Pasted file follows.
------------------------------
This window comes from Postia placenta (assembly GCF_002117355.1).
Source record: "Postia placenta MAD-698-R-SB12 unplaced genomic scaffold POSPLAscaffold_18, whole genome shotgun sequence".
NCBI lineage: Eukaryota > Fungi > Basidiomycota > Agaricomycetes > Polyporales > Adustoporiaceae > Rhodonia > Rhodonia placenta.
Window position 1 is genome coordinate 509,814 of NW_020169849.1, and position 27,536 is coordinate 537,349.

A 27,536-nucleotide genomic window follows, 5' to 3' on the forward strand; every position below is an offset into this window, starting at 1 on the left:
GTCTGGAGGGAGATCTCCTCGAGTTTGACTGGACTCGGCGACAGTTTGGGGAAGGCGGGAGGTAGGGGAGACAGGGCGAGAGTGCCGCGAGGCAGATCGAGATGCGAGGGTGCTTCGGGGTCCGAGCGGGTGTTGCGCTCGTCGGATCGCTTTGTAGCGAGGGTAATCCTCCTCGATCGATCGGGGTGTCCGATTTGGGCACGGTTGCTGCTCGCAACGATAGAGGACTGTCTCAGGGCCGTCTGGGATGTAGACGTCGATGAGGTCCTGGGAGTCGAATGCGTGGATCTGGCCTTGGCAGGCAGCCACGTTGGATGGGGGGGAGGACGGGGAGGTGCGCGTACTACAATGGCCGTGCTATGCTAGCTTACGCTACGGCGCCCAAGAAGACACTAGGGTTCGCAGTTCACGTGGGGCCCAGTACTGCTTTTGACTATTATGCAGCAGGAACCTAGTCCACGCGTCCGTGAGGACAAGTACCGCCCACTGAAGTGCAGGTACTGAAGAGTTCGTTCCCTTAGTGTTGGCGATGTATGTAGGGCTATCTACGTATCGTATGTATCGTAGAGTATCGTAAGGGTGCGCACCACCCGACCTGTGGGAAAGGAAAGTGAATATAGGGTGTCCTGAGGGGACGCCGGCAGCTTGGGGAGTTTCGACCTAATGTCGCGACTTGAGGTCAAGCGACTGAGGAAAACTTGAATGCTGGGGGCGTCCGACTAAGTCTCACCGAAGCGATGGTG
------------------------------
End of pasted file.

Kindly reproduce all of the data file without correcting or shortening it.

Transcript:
This window comes from Postia placenta (assembly GCF_002117355.1).
Source record: "Postia placenta MAD-698-R-SB12 unplaced genomic scaffold POSPLAscaffold_18, whole genome shotgun sequence".
NCBI lineage: Eukaryota > Fungi > Basidiomycota > Agaricomycetes > Polyporales > Adustoporiaceae > Rhodonia > Rhodonia placenta.
Window position 1 is genome coordinate 509,814 of NW_020169849.1, and position 27,536 is coordinate 537,349.

A 27,536-nucleotide genomic window follows, 5' to 3' on the forward strand; every position below is an offset into this window, starting at 1 on the left:
GTCTGGAGGGAGATCTCCTCGAGTTTGACTGGACTCGGCGACAGTTTGGGGAAGGCGGGAGGTAGGGGAGACAGGGCGAGAGTGCCGCGAGGCAGATCGAGATGCGAGGGTGCTTCGGGGTCCGAGCGGGTGTTGCGCTCGTCGGATCGCTTTGTAGCGAGGGTAATCCTCCTCGATCGATCGGGGTGTCCGATTTGGGCACGGTTGCTGCTCGCAACGATAGAGGACTGTCTCAGGGCCGTCTGGGATGTAGACGTCGATGAGGTCCTGGGAGTCGAATGCGTGGATCTGGCCTTGGCAGGCAGCCACGTTGGATGGGGGGGAGGACGGGGAGGTGCGCGTACTACAATGGCCGTGCTATGCTAGCTTACGCTACGGCGCCCAAGAAGACACTAGGGTTCGCAGTTCACGTGGGGCCCAGTACTGCTTTTGACTATTATGCAGCAGGAACCTAGTCCACGCGTCCGTGAGGACAAGTACCGCCCACTGAAGTGCAGGTACTGAAGAGTTCGTTCCCTTAGTGTTGGCGATGTATGTAGGGCTATCTACGTATCGTATGTATCGTAGAGTATCGTAAGGGTGCGCACCACCCGACCTGTGGGAAAGGAAAGTGAATATAGGGTGTCCTGAGGGGACGCCGGCAGCTTGGGGAGTTTCGACCTAATGTCGCGACTTGAGGTCAAGCGACTGAGGAAAACTTGAATGCTGGGGGCGTCCGACTAAGTCTCACCGAAGCGATGGTG